A pro-life law firm has filed a legal brief to support an Indiana law that de-funds Planned Parenthood and contains pro-life provisions limiting abortions and abortion funding.
Governor Mitch Daniels signed the law, which would cut off anywhere from $2 million to $3 million the Planned Parenthood abortion business receives in federal funds via the Indiana government through Medicaid.
The law also contains several pro-life provisions that directly affect abortion, such as banning abortions after 20 weeks of pregnancy based on fetal pain and provisions to opt-out of abortion coverage in any state health exchanges required under the new federal health law, to require that women considering abortion be given full, factual information in writing, and to require doctors who do abortions, or their designees, to maintain local hospital admitting privileges in order to streamline access to emergency care for women injured by abortion.
Today, the Thomas More Society filed a “friend of the Court” brief for Indiana legislators in defense of Indiana’s newly enacted law.
The TMS brief supports the state’s defense against Planned Parenthood’s current effort to persuade Federal Judge Tanya Walton Pratt, who presides in the Southern District of Indiana in Indianapolis, to block enforcement of Indiana’s new law and strike it down as unconstitutional. A hearing is now scheduled for June 6 on Planned Parenthood’s request for entry of a preliminary injunction against the new law, which not only denies state funding to Planned Parenthood and other abortion providers but also mandates that abortion providers inform women that “human physical life” begins with fertilization.
Filed on behalf of more than 60 members from both houses of the Indiana General Assembly, the TMS brief argues defends the constitutionality of Indiana’s new law and urges that it continue to be enforced. Authored by Thomas More Society’s special counsel Paul Linton, the brief argues:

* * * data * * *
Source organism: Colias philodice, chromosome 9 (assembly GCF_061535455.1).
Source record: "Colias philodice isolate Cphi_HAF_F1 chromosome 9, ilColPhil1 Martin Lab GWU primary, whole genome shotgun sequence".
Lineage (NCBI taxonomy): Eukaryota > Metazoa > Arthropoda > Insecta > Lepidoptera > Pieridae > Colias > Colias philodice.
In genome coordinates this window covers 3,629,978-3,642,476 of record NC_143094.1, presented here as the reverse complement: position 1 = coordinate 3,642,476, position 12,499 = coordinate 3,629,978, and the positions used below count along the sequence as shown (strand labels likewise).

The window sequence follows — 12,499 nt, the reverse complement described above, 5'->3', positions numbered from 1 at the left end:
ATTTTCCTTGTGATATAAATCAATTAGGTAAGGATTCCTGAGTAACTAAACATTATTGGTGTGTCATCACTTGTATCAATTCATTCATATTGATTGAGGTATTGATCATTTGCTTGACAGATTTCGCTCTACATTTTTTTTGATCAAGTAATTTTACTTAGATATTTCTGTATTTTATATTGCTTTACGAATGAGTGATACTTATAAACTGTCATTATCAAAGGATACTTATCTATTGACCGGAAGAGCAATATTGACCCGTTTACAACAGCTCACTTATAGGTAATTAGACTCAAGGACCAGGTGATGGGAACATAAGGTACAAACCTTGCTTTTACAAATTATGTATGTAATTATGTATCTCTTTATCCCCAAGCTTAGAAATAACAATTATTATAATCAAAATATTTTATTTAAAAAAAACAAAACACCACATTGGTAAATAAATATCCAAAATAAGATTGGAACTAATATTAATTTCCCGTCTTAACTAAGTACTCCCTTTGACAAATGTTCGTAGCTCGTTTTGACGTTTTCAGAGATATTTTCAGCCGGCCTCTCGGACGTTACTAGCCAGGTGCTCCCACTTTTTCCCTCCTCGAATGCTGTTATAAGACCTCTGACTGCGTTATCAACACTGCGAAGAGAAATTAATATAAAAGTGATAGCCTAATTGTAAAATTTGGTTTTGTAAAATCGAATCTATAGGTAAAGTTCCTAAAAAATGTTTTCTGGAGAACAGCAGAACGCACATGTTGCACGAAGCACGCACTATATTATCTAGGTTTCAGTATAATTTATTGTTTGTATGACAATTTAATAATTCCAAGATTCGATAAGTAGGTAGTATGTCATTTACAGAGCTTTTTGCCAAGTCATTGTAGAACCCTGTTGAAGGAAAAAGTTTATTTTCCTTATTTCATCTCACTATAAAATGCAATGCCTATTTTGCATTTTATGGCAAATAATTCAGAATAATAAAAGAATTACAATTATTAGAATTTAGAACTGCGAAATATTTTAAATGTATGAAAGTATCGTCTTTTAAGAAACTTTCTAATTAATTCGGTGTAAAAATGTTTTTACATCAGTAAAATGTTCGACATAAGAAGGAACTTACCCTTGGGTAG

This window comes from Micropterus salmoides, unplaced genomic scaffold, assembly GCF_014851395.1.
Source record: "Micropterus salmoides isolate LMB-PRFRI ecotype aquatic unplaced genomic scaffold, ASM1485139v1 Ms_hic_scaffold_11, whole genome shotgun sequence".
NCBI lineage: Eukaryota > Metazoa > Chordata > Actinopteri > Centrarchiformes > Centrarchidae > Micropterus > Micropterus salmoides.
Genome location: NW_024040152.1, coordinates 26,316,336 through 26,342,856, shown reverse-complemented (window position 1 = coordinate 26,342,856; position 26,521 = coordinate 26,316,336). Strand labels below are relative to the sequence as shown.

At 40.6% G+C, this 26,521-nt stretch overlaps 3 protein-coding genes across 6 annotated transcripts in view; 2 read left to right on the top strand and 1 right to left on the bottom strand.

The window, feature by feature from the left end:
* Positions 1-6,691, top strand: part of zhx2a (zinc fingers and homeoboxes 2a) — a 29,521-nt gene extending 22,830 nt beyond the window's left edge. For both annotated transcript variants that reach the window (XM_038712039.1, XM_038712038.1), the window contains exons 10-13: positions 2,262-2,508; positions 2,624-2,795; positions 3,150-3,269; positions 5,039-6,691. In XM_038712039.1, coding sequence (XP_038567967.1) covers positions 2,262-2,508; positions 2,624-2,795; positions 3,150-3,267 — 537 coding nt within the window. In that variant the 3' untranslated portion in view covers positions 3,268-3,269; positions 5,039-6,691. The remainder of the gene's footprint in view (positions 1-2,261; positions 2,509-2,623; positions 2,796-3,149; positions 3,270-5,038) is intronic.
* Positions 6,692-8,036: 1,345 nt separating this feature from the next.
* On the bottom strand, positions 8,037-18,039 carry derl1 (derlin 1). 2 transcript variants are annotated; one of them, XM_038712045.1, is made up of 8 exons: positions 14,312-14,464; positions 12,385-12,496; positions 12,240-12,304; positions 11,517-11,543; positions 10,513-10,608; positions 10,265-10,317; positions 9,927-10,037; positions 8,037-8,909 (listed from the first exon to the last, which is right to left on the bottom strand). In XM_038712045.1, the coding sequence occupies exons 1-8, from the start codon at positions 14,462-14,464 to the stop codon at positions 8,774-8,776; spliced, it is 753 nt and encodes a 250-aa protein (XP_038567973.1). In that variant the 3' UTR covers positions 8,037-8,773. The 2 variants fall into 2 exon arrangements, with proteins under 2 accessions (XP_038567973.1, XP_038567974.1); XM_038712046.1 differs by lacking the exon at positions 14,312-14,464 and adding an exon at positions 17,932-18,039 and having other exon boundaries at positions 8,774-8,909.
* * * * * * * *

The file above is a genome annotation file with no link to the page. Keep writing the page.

First, Planned Parenthood has not proven that the funding restriction would interfere with, let alone impose any “undue burden” on, the ability of any pregnant woman to obtain an abortion in Indiana, and abortion providers themselves have no constitutional right to perform abortions separate and independent from the right of their women patients to obtain one.
Second, the new law does not coerce physicians or other health professionals to embrace or proclaim an ideological viewpoint with which they disagree, but only requires such professionals in a legitimate exercise of the state’s regulatory authority to provide patients with medically and scientifically accurate “truthful, non-misleading information.”
Third, medical and scientific authority proves that Indiana’s mandated physician advice to prospective abortion patients that “human physical life … begins with fertilization” is objectively true and accurate.
“Planned Parenthood’s federal lawsuit is meritless,” said Tom Brejcha, president and chief counsel of Chicago’s Thomas More Society. “And despite pressure from U.S. Senators that support Planned Parenthood, we trust that this Indiana lawsuit will fail and that other states will follow Indiana’s lead.”